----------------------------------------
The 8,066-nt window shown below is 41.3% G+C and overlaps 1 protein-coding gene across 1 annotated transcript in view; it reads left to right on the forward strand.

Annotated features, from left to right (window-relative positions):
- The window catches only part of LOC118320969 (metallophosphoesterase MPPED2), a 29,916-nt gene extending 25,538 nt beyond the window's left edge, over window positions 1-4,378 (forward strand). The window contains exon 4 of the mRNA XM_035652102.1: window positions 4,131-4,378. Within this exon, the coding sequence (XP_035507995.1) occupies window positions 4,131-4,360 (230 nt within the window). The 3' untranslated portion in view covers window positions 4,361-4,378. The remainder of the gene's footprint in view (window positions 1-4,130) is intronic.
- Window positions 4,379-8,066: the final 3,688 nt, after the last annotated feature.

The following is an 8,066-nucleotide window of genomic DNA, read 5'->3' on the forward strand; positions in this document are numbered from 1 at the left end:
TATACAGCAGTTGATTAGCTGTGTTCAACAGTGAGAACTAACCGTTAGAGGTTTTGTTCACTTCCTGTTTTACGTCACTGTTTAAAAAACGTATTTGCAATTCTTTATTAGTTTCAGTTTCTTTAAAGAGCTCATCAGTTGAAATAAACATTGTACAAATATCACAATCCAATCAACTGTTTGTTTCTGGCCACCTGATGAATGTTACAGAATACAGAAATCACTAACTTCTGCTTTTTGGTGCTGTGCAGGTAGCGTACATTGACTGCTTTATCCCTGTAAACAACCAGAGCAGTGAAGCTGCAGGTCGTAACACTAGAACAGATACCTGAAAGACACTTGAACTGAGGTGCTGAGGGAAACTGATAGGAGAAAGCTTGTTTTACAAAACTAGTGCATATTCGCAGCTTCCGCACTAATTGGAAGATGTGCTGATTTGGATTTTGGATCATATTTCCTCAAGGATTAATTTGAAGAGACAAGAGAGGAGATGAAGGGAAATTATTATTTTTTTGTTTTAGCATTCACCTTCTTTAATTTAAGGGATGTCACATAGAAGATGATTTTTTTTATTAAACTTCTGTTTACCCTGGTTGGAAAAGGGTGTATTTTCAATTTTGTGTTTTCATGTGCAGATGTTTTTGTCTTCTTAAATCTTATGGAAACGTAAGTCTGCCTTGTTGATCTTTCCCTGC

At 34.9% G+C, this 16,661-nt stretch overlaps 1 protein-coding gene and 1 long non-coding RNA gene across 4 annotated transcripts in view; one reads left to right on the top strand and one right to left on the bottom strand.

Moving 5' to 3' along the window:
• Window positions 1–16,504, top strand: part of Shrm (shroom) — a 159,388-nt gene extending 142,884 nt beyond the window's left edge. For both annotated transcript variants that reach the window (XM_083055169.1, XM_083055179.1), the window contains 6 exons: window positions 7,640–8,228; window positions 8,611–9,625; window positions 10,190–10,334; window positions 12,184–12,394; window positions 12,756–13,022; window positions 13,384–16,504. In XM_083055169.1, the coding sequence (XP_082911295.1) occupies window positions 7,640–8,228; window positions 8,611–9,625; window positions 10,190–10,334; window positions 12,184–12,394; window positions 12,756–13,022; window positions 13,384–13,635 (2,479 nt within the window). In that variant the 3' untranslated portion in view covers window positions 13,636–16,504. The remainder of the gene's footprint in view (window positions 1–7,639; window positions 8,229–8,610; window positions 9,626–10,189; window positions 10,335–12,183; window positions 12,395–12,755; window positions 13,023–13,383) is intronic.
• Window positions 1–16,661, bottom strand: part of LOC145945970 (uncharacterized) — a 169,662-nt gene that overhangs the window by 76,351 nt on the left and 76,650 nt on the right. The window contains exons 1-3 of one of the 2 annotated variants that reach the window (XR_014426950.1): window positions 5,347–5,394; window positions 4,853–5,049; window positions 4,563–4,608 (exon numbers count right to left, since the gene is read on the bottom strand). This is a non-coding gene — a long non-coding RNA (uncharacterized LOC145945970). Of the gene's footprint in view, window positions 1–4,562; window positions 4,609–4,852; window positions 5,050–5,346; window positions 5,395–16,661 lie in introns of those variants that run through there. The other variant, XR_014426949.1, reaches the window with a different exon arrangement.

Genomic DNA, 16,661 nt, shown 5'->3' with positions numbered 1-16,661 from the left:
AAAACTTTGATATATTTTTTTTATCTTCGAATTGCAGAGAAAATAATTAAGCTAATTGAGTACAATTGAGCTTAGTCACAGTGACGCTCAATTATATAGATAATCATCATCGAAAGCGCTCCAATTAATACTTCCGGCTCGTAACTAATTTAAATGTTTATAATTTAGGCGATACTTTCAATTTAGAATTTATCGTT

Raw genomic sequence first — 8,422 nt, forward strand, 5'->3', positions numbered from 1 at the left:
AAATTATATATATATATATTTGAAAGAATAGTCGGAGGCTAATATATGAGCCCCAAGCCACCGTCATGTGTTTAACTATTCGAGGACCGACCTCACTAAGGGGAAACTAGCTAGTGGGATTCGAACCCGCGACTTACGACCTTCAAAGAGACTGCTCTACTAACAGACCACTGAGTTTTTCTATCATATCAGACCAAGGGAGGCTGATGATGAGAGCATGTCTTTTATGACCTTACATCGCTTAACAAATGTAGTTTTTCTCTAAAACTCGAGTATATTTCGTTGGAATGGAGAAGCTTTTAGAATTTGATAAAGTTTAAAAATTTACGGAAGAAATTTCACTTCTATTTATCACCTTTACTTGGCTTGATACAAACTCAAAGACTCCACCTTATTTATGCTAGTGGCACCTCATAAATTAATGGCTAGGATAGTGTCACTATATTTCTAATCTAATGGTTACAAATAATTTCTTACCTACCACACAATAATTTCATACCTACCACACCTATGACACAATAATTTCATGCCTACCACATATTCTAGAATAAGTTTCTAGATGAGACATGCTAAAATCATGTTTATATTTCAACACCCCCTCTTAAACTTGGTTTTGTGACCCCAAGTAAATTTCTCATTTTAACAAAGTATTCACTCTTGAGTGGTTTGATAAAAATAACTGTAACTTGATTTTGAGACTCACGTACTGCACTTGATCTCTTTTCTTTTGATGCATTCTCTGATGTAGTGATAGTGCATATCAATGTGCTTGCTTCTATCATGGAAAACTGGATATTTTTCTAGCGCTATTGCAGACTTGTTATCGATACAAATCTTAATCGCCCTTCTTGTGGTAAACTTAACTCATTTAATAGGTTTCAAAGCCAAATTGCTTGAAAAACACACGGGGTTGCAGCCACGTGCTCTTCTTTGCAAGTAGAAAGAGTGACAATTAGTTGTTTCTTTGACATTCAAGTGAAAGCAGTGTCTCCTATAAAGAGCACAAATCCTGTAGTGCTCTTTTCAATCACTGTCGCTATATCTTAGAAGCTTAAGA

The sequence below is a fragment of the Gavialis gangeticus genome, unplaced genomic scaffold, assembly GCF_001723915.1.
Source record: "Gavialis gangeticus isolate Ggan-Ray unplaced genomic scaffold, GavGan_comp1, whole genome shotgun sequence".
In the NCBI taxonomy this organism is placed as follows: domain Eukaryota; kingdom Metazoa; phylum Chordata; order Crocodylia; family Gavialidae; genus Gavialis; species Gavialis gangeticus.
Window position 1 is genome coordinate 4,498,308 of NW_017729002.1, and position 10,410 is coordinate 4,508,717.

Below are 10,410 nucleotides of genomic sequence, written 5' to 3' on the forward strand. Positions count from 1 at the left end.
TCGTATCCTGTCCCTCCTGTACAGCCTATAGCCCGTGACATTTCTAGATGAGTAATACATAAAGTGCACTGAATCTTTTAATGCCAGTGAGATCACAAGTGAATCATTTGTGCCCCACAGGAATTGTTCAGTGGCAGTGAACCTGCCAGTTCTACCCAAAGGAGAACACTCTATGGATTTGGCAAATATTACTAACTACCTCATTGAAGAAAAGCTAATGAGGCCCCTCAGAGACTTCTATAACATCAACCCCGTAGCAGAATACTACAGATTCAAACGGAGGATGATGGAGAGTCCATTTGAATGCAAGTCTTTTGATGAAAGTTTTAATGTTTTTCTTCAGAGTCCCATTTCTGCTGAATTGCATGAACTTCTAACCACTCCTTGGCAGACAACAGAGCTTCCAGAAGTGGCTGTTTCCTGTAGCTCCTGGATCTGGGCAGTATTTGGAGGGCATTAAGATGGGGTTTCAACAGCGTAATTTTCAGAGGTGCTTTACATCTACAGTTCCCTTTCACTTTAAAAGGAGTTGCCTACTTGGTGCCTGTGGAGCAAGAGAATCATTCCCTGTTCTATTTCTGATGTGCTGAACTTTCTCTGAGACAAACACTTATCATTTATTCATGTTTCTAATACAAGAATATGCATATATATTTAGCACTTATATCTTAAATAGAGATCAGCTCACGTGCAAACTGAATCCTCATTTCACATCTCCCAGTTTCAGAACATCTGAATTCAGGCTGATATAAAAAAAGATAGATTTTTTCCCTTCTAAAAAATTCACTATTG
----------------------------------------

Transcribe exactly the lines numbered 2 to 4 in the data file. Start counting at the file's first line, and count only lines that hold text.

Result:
Annotated features, from left to right (window-relative positions):
- The window catches only part of LOC118320969 (metallophosphoesterase MPPED2), a 29,916-nt gene extending 25,538 nt beyond the window's left edge, over window positions 1-4,378 (forward strand). The window contains exon 4 of the mRNA XM_035652102.1: window positions 4,131-4,378. Within this exon, the coding sequence (XP_035507995.1) occupies window positions 4,131-4,360 (230 nt within the window). The 3' untranslated portion in view covers window positions 4,361-4,378. The remainder of the gene's footprint in view (window positions 1-4,130) is intronic.
- Window positions 4,379-8,066: the final 3,688 nt, after the last annotated feature.